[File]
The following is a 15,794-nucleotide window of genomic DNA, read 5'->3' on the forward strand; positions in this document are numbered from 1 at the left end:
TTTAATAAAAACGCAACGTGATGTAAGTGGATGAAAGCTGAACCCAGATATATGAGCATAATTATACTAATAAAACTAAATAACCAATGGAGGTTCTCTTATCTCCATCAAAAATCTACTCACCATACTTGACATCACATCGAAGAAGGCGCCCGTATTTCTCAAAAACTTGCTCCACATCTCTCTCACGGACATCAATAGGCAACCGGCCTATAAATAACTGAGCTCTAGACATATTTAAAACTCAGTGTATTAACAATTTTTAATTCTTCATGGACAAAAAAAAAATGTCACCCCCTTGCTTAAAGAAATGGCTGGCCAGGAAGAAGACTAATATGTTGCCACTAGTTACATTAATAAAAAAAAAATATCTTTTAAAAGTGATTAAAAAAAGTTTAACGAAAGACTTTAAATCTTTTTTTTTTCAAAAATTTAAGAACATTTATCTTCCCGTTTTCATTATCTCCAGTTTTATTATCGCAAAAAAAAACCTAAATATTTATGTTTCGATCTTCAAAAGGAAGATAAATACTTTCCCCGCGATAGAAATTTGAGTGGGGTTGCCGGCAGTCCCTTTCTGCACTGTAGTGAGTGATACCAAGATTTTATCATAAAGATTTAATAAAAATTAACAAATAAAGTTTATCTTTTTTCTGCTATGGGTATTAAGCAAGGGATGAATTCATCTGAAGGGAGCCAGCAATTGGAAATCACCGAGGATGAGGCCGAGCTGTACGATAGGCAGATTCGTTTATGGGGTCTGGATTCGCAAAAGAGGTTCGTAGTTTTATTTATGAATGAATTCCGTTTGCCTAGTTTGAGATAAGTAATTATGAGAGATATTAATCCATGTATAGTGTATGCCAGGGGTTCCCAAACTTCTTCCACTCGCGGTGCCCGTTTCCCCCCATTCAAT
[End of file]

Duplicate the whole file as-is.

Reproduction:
The following is a 15,794-nucleotide window of genomic DNA, read 5'->3' on the forward strand; positions in this document are numbered from 1 at the left end:
TTTAATAAAAACGCAACGTGATGTAAGTGGATGAAAGCTGAACCCAGATATATGAGCATAATTATACTAATAAAACTAAATAACCAATGGAGGTTCTCTTATCTCCATCAAAAATCTACTCACCATACTTGACATCACATCGAAGAAGGCGCCCGTATTTCTCAAAAACTTGCTCCACATCTCTCTCACGGACATCAATAGGCAACCGGCCTATAAATAACTGAGCTCTAGACATATTTAAAACTCAGTGTATTAACAATTTTTAATTCTTCATGGACAAAAAAAAAATGTCACCCCCTTGCTTAAAGAAATGGCTGGCCAGGAAGAAGACTAATATGTTGCCACTAGTTACATTAATAAAAAAAAAATATCTTTTAAAAGTGATTAAAAAAAGTTTAACGAAAGACTTTAAATCTTTTTTTTTTCAAAAATTTAAGAACATTTATCTTCCCGTTTTCATTATCTCCAGTTTTATTATCGCAAAAAAAAACCTAAATATTTATGTTTCGATCTTCAAAAGGAAGATAAATACTTTCCCCGCGATAGAAATTTGAGTGGGGTTGCCGGCAGTCCCTTTCTGCACTGTAGTGAGTGATACCAAGATTTTATCATAAAGATTTAATAAAAATTAACAAATAAAGTTTATCTTTTTTCTGCTATGGGTATTAAGCAAGGGATGAATTCATCTGAAGGGAGCCAGCAATTGGAAATCACCGAGGATGAGGCCGAGCTGTACGATAGGCAGATTCGTTTATGGGGTCTGGATTCGCAAAAGAGGTTCGTAGTTTTATTTATGAATGAATTCCGTTTGCCTAGTTTGAGATAAGTAATTATGAGAGATATTAATCCATGTATAGTGTATGCCAGGGGTTCCCAAACTTCTTCCACTCGCGGTGCCCGTTTCCCCCCATTCAAT